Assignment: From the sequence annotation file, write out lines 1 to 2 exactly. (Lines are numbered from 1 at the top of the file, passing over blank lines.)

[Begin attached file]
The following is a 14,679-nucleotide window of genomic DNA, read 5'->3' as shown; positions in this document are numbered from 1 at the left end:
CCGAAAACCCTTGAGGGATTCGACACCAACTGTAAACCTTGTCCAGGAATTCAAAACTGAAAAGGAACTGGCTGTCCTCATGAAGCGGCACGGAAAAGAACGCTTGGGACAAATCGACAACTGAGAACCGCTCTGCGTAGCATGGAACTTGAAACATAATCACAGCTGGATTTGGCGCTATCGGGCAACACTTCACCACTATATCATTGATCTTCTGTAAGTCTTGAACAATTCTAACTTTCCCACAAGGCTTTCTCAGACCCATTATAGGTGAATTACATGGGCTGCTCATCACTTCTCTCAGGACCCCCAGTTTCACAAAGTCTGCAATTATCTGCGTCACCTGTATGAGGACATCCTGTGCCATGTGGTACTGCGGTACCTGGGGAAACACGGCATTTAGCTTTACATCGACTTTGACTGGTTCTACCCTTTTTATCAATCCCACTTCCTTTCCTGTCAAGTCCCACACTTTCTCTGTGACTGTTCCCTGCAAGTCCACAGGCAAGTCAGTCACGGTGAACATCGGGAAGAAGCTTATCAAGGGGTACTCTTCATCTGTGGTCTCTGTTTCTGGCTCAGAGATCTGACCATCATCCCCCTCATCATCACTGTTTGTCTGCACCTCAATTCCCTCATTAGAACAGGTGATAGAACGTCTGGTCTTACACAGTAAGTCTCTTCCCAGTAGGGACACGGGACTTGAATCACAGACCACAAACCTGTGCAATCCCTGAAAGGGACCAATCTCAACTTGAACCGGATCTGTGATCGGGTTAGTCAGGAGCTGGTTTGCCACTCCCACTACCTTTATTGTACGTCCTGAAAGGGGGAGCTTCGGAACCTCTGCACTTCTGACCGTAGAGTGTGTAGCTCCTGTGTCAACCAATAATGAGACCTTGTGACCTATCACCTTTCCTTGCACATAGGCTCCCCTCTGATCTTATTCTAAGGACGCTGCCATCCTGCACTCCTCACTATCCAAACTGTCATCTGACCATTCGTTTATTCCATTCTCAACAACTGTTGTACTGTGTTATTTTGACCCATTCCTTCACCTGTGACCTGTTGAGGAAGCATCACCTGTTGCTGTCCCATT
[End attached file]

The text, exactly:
The following is a 14,679-nucleotide window of genomic DNA, read 5'->3' as shown; positions in this document are numbered from 1 at the left end:
CCGAAAACCCTTGAGGGATTCGACACCAACTGTAAACCTTGTCCAGGAATTCAAAACTGAAAAGGAACTGGCTGTCCTCATGAAGCGGCACGGAAAAGAACGCTTGGGACAAATCGACAACTGAGAACCGCTCTGCGTAGCATGGAACTTGAAACATAATCACAGCTGGATTTGGCGCTATCGGGCAACACTTCACCACTATATCATTGATCTTCTGTAAGTCTTGAACAATTCTAACTTTCCCACAAGGCTTTCTCAGACCCATTATAGGTGAATTACATGGGCTGCTCATCACTTCTCTCAGGACCCCCAGTTTCACAAAGTCTGCAATTATCTGCGTCACCTGTATGAGGACATCCTGTGCCATGTGGTACTGCGGTACCTGGGGAAACACGGCATTTAGCTTTACATCGACTTTGACTGGTTCTACCCTTTTTATCAATCCCACTTCCTTTCCTGTCAAGTCCCACACTTTCTCTGTGACTGTTCCCTGCAAGTCCACAGGCAAGTCAGTCACGGTGAACATCGGGAAGAAGCTTATCAAGGGGTACTCTTCATCTGTGGTCTCTGTTTCTGGCTCAGAGATCTGACCATCATCCCCCTCATCATCACTGTTTGTCTGCACCTCAATTCCCTCATTAGAACAGGTGATAGAACGTCTGGTCTTACACAGTAAGTCTCTTCCCAGTAGGGACACGGGACTTGAATCACAGACCACAAACCTGTGCAATCCCTGAAAGGGACCAATCTCAACTTGAACCGGATCTGTGATCGGGTTAGTCAGGAGCTGGTTTGCCACTCCCACTACCTTTATTGTACGTCCTGAAAGGGGGAGCTTCGGAACCTCTGCACTTCTGACCGTAGAGTGTGTAGCTCCTGTGTCAACCAATAATGAGACCTTGTGACCTATCACCTTTCCTTGCACATAGGCTCCCCTCTGATCTTATTCTAAGGACGCTGCCATCCTGCACTCCTCACTATCCAAACTGTCATCTGACCATTCGTTTATTCCATTCTCAACAACTGTTGTACTGTGTTATTTTGACCCATTCCTTCACCTGTGACCTGTTGAGGAAGCATCACCTGTTGCTGTCCCATT